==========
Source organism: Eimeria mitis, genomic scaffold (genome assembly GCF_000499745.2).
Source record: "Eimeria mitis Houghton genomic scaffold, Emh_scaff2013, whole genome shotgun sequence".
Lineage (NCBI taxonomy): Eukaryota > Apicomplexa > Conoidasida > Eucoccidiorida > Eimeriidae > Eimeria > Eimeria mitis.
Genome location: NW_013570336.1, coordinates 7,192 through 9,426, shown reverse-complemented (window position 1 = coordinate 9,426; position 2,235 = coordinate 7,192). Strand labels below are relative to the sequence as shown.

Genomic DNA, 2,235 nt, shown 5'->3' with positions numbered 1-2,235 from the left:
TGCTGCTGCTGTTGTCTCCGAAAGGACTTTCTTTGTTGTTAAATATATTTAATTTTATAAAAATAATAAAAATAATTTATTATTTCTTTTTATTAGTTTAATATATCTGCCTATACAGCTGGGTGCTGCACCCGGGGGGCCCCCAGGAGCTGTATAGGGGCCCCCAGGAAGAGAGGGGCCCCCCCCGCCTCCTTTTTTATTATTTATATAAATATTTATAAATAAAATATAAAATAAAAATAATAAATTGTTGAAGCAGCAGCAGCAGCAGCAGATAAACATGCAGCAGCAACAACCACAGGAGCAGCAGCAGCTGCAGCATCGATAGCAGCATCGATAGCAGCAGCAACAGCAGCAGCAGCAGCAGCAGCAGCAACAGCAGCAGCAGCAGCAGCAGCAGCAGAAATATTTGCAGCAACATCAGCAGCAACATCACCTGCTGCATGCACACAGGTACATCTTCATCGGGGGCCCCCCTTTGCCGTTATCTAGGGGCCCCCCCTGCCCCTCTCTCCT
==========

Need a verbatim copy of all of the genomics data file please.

Source organism: Eimeria mitis, genomic scaffold (genome assembly GCF_000499745.2).
Source record: "Eimeria mitis Houghton genomic scaffold, Emh_scaff2013, whole genome shotgun sequence".
Lineage (NCBI taxonomy): Eukaryota > Apicomplexa > Conoidasida > Eucoccidiorida > Eimeriidae > Eimeria > Eimeria mitis.
Genome location: NW_013570336.1, coordinates 7,192 through 9,426, shown reverse-complemented (window position 1 = coordinate 9,426; position 2,235 = coordinate 7,192). Strand labels below are relative to the sequence as shown.

Genomic DNA, 2,235 nt, shown 5'->3' with positions numbered 1-2,235 from the left:
TGCTGCTGCTGTTGTCTCCGAAAGGACTTTCTTTGTTGTTAAATATATTTAATTTTATAAAAATAATAAAAATAATTTATTATTTCTTTTTATTAGTTTAATATATCTGCCTATACAGCTGGGTGCTGCACCCGGGGGGCCCCCAGGAGCTGTATAGGGGCCCCCAGGAAGAGAGGGGCCCCCCCCGCCTCCTTTTTTATTATTTATATAAATATTTATAAATAAAATATAAAATAAAAATAATAAATTGTTGAAGCAGCAGCAGCAGCAGCAGATAAACATGCAGCAGCAACAACCACAGGAGCAGCAGCAGCTGCAGCATCGATAGCAGCATCGATAGCAGCAGCAACAGCAGCAGCAGCAGCAGCAGCAGCAACAGCAGCAGCAGCAGCAGCAGCAGCAGAAATATTTGCAGCAACATCAGCAGCAACATCACCTGCTGCATGCACACAGGTACATCTTCATCGGGGGCCCCCCTTTGCCGTTATCTAGGGGCCCCCCCTGCCCCTCTCTCCT